Agriculture / Horticulture Principal (Source)
Beatty (1993), pp. 195
Loeb (1974), pp. 132

Water-based means of subsistence

Fishing and water-based hunting performed by one or more groups Minor (Source)
Loeb (1974), pp. 132-135
Fishing and water-based hunting performed by individuals Medium (Source)
Loeb (1974), pp. 132-135
Water-based gathering Minor (Source)
Loeb (1974), pp. 132-135
Hummel & Telaumbanua (2007), pp. 47-53

Commercial Activity

Trade / wage labour as a source of food Medium (Source)
Loeb (1974), pp. 132-138
Metalworking Present (Source)
Loeb (1974), pp. 136
Physical Environment +

Geographical Range of Culture

Number of islands inhabited by culture Four or more (Source)
Beatty (1993), pp. 194

Features of Island with Largest Culture Population

Island type (island with largest culture population or largest island if unknown) Continental island (Source)
Mohamad et al. (2021)
Island Size (km²) 5450.0 (Source)
Beatty (1993), pp. 194
Maximum elevation (meters) 866.0 (Source)
Beatty (1993), pp. 194

Location

Latitude 1.2 (Source)
Beatty (1993), pp. 194
Google Maps (2014)
Longitude 97.5 (Source)
Beatty (1993), pp. 194
Google Maps (2014)
Post Contact History(1865-2014)Expand All +
Religious History +

Conversion

Role of social status in conversion process Primarily a bottom-up process, although those in power showed little or no reluctance. (Source)
Beatty (2012), pp. 306-307
Use of force in conversion Low (Source)
Beatty (2012)
Adoption of a world religion Present and predominant (Source)
Beatty (1993), pp. 196
Resident missionary involvement in conversion process Present, and from non-Austronesian societies (Source)
Beatty (1992), pp. 4

Syncretic Movements

Syncretic religious movements Absent (Source)
Beatty (2012)
Secular History +

Demographic and Social Changes

Foreign government systems Present, and of high importance (Source)
Beatty (1993), pp. 194-195
Immigration Absent (Source)
Van Oven et al (2011)
Language shift Low (Source)
Eberhard (2020)
Foreign education systems High (Source)
Beatty (1992), pp. 15-17

Economic Changes

Changes in means of subsistence Medium (Source)
Beatty (2012), pp. 195
Beatty (2012)

Modern Infrastructure

Air travel Present, local only (Source)
'Nias' (2008)
Sea port Absent (Source)
'Nias' (2008)

Loss of Autonomy

Nature of loss of autonomy Largely involuntary (Source)
Beatty (1993), pp. 195
Loss of political autonoomy High (Source)
Beatty (1993), pp. 194-5
Current Culture(2014)Expand All +
Belief +

Religious Demographics

Unofficial religious syncretism High: (Source)
Beatty (2012)
Dominant world religion Christianity (Source)
Beatty (1993), pp. 196
Beatty (2012)
External Links
References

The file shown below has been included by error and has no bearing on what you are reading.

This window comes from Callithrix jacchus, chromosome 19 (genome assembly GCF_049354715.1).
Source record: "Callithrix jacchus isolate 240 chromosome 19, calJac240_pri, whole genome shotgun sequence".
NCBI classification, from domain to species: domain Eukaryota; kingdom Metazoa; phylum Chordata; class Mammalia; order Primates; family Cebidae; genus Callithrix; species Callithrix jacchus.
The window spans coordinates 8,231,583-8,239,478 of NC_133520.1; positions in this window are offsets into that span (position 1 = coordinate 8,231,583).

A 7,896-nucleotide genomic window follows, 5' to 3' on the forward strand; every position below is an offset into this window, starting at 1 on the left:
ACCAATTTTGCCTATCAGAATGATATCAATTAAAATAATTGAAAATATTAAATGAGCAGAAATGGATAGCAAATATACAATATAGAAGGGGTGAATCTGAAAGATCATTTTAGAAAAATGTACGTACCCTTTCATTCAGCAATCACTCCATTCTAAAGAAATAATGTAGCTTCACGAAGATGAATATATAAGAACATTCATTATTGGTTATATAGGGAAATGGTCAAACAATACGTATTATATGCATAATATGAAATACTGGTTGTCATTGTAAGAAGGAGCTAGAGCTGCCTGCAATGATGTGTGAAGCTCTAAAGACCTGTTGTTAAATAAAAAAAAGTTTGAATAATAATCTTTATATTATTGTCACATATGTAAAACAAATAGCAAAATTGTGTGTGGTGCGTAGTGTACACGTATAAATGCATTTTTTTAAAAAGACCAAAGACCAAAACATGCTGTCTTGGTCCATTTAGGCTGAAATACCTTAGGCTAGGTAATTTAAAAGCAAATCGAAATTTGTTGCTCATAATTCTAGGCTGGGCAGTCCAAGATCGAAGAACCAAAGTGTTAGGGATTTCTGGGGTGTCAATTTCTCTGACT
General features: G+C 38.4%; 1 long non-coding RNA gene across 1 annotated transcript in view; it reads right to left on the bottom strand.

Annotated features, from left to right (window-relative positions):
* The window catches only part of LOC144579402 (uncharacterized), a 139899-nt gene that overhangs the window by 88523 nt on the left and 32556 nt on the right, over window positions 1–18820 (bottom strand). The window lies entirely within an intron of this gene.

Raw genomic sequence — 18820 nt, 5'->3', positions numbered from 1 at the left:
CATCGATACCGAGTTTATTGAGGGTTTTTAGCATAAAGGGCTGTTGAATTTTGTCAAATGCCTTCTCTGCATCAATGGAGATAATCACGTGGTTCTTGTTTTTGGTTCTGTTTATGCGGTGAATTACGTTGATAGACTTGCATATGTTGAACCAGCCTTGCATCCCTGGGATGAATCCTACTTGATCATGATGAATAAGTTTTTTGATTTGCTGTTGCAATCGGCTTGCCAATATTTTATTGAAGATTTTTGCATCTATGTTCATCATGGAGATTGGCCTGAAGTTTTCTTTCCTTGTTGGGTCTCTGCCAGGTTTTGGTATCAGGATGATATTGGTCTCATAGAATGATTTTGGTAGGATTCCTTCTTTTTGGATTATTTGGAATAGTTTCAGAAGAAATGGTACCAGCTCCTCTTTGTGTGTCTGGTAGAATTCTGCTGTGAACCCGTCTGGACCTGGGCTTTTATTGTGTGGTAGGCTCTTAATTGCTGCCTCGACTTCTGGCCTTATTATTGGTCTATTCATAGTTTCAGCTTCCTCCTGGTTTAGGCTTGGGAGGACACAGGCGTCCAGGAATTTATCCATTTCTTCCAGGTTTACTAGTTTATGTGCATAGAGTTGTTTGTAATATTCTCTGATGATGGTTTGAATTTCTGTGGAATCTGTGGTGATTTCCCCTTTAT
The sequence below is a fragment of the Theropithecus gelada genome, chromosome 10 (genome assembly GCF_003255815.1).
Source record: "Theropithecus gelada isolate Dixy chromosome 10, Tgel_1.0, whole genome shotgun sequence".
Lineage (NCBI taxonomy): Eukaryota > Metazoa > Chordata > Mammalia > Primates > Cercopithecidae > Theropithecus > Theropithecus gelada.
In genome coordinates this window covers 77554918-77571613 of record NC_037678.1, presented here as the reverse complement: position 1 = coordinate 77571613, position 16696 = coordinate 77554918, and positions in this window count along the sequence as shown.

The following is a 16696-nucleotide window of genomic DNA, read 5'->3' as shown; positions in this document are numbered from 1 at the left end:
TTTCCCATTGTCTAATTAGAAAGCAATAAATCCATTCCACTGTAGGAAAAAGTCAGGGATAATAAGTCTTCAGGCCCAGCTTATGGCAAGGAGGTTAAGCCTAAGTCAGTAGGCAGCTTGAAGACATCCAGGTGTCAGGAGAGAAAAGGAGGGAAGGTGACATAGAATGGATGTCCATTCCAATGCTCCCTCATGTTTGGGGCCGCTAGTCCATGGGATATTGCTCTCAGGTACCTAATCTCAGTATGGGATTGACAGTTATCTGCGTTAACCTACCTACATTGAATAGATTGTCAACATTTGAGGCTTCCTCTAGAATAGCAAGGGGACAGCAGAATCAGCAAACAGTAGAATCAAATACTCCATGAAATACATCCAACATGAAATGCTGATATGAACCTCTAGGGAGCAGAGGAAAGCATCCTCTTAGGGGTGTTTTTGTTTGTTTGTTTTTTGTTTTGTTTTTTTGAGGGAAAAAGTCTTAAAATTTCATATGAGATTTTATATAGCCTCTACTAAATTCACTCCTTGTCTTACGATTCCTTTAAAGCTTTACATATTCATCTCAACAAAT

Beatty, A. (1992). Society and Exchange in Nias. Oxford, UK: Clarendon Press.

Beatty, A. (1993). Nias. Encyclopaedia of World Cultures (Volume 5: East and Southeast Asia) (pp 194-195). New York, NY: G.K. Hall and Co.

Beatty, A. (2012). 'The Tell-Tale Heart: Conversion and Emotion in Nias'. Ethnos, 77 (3), 295-320. DOI: 10.1080/00141844.2011.609943

Bellwood, P. (1995). Austronesian Prehistory in Southeast Asia: Homeland, Expansion and Transformation. P. Bellwood, J.J. Fox, & D. Tryon (Eds.), The Austronesians: Historical and Comparative Perspectives (pp 113-114). Canberra, Australia: ANU Press.

Blevins, J. (2008). Some Comparative Notes on Proto-Oceanic *Mana: Inside and Outside the Austronesian Family. Oceanic Linguistics, 47 (2), 253-274. Retrieved from http://muse.jhu.edu/journals/ol/summary/v047/47.2.blevins.html

Blust, R. (2007). Proto-Oceanic *Mana Revisited. Oceanic Linguistics, 46(2), 404-423. Retrieved from http://www.jstor.org/stable/20172322

Brunton, R. (1989). The Abandoned Narcotic: Kava and Cultural Instability in Melanesia. Cambridge, England: Cambridge University Press.

Crawfurd, J. (1856). A descriptive dictionary of the Indian Islands and adjacent countries. London, UK: Bradbury & Evans. Retrieved from https://archive.org/details/adescriptivedic00crawgoog/page/n304/mode/2up

Daft Logic Distance Calculator. (2014). http://www.daftlogic.com/projects-google-maps-distance-calculator.htm.

Eberhard, D. M., Simons, G. F., & Fennig, C. D. (eds.). (2020). Ethnologue: Languages of the World (23rd ed.). Dallas, TX: SIL International. Retrieved from http://www.ethnologue.com

Google Maps (2014). Retrieved from maps.google.com

Hummel, U. & Telaumbanua, T. (2007). Cross and Adu: A Socio-Historical Study on the Encounter between Christianity and the Indigenous Culture on Nias and the Batu Islands, Indonesia (1865-1965). Utrecht, Netherlands: Universiteit Utrecht.

Keesing, R. M. (1984). Rethinking "mana". Journal of Anthropological Research, 40(1), 137-156, http://www.jstor.org/stable/3629696.

Loeb, E. M. (1928). Mentawei social organization. American Anthropologist, 30(3), 408-433. DOI: 10.1525/aa.1928.30.3.02a00030.

Loeb, E. M. (1974). Sumatra: Its History and People. Kuala Lumpur, Malaysia: Oxford University Press. (Originally published 1935).

Mohamad, G. S., Adam, A. W., Leinbach, T. R., Wolters, O. W., McDivitt, J. F., & Legge, J. D. (2021). Indonesia. In Encyclopedia Britannica Online. Retrieved from https://www.britannica.com/place/Indonesia

Nias (2008). Encyclopedia Britannica Online. Retrieved from https://www.britannica.com/place/Nias.

Suzuki, P. (1959). Critical Survey of Studies on the Anthropology of Nias, Mentawai and Enggano. Leiden, Netherlands: Martinus Nijhoff.

Suzuki, P. T. (1958). Critical survey of studies on the anthropology of Nias, Mentawei and Enggano. The Hague, Netherlands: Koninklijk Instituut voor Taal-.

Van Oven, M.; Hammerle, J.M.; Van Schoor, M.; Kushnick, G.; Pennekamp, P.; Zega, I. ... & Kayser, M. (2011). Unexpected Island Effects at an Extreme: Reduced Y Chromosome and Mitochondrial DNA Diversity in Nias. Molecular Biology and Evolution, 28 (4), 1349-1361. DOI: 10.1093/molbev/msq300